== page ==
While Holm has ended up in a fair few clinches in her short MMA career, they have almost always been on her own terms. They say that coming in with limited grappling experience is a tremendous disadvantage in MMA—and it is—but shortcomings in wrestling can be made up for in great ringcraft in mixed martial arts. Anderson Silva (yes, we're still allowed to talk about how great he was) beat plenty of stronger grapplers, but barely ever wrestled. He simply denied them the opportunity with his cage circling.

If the guy you're fighting is a terrific ring cutter, yeah he's going to get you. But if there's one thing we all know about Ronda Rousey, it's that she loves to rush in with her head upright and no consideration for what's coming back.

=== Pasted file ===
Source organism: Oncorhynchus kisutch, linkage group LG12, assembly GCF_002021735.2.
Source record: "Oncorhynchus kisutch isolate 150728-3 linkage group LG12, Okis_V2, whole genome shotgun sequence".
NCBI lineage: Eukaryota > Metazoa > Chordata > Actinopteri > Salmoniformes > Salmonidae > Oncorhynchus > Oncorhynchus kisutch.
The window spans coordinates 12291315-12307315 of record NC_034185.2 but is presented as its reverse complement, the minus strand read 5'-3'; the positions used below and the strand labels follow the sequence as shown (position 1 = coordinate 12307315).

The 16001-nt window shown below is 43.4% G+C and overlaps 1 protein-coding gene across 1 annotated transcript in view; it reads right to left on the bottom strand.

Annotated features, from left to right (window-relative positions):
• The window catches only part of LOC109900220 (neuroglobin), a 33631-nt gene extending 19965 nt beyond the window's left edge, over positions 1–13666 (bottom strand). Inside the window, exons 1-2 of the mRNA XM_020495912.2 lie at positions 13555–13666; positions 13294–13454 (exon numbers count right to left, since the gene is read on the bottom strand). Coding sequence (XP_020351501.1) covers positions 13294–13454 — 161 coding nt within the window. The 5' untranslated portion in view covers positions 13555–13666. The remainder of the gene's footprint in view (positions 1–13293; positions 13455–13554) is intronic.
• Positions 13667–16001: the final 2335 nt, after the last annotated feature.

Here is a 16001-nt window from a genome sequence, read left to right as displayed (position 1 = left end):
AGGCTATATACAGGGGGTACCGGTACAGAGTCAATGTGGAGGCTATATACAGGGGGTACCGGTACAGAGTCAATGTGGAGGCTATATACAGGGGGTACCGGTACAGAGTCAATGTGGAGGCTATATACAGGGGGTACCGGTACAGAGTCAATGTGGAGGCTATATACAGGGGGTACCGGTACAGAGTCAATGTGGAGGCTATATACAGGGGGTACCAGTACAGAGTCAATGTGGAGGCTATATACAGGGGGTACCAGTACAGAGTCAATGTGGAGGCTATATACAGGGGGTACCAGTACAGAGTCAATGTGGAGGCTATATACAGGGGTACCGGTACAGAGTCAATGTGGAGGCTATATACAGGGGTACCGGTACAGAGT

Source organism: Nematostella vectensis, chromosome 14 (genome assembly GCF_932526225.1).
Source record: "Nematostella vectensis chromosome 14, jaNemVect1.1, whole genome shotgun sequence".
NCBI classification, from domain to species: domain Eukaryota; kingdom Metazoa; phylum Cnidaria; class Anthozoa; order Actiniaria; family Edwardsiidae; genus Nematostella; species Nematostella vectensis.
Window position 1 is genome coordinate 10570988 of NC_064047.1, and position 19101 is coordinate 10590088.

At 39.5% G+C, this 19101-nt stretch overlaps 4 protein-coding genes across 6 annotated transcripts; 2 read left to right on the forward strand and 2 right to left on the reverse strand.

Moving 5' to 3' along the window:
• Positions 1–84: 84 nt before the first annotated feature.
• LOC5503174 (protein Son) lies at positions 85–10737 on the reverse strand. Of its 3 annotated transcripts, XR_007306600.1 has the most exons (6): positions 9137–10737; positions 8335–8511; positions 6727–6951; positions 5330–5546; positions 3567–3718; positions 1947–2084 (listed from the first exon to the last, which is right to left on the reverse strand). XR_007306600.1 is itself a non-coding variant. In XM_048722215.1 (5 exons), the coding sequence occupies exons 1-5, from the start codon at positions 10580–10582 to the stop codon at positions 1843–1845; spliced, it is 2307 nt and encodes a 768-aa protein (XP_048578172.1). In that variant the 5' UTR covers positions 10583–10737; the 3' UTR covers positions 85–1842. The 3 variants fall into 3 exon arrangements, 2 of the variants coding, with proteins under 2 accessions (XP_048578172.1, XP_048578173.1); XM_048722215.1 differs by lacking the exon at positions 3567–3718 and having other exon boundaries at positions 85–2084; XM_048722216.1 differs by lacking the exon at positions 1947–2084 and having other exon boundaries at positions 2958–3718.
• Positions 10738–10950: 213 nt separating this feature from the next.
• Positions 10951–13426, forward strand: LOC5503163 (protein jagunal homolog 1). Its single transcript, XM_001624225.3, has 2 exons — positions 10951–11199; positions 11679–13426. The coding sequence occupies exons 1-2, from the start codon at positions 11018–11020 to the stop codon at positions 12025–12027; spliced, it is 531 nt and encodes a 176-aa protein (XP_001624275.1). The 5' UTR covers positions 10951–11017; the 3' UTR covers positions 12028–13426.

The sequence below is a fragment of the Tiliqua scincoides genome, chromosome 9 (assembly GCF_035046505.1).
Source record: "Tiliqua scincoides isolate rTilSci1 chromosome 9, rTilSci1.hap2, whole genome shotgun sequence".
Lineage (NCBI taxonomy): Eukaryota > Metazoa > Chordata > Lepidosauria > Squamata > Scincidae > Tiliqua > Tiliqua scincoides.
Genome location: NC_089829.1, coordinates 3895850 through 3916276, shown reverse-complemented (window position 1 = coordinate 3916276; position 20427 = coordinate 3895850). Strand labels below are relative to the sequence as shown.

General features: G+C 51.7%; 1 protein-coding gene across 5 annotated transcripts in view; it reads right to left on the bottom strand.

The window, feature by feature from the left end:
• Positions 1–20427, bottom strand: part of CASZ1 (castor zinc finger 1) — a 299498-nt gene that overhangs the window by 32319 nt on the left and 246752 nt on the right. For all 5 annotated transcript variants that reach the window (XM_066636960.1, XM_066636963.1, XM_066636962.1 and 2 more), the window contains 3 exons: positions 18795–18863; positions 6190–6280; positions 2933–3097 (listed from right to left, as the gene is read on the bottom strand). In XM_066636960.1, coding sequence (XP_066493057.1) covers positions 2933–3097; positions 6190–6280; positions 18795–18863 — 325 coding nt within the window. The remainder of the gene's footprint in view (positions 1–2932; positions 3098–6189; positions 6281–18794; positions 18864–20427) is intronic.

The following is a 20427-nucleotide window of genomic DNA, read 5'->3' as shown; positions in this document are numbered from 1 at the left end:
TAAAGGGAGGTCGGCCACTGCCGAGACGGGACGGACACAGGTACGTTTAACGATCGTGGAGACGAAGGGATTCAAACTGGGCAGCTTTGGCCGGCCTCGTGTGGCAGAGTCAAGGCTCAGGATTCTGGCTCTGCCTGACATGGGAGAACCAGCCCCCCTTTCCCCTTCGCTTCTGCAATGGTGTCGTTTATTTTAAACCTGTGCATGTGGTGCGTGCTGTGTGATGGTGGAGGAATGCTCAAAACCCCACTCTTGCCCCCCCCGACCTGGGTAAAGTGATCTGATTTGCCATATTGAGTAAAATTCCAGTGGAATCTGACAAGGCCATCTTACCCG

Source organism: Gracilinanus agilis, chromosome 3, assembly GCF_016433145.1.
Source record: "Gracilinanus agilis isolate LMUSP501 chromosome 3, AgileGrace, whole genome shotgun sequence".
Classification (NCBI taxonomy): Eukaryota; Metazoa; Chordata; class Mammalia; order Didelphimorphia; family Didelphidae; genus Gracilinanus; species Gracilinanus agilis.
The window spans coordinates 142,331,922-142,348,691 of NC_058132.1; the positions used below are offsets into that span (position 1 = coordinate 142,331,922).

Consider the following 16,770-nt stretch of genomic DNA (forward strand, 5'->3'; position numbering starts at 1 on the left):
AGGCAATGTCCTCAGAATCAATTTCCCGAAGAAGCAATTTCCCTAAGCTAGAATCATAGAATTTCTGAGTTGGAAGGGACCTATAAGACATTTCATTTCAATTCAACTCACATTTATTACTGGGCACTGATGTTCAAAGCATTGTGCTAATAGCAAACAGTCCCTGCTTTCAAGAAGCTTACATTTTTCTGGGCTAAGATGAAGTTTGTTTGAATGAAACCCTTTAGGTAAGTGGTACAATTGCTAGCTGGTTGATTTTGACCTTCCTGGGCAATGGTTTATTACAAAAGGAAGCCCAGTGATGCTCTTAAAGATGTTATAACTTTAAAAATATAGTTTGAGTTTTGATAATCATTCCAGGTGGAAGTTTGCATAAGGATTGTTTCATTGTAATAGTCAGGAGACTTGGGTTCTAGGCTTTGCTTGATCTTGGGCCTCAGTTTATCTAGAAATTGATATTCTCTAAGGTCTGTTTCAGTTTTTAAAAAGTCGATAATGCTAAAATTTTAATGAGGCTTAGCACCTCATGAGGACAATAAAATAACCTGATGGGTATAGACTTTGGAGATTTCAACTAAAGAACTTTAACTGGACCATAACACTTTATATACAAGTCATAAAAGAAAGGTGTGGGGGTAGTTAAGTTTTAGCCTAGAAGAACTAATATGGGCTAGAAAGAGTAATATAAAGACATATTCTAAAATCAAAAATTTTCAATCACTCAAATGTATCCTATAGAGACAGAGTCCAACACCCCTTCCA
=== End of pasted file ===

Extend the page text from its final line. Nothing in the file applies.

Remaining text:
Holm's counter left straight is simply marvellous, and it might be the best strike in WMMA now that Gina Carano's right hand is never coming back.

But what I've really enjoyed about Holm's step away from the boxing ring is her kicking game. In seven fights it's become one of the best in WMMA. Tied with maybe Tecia Torres when she remembers to kick.

And it all comes off of that little bump off to the right. Standard southpaw strategy, but Holm's three main options from there cook up a storm. I'll sum them up with one gif, from her fight with Angela Hayes, the only Holm opponent to make it the distance, but who got picked apart in the process.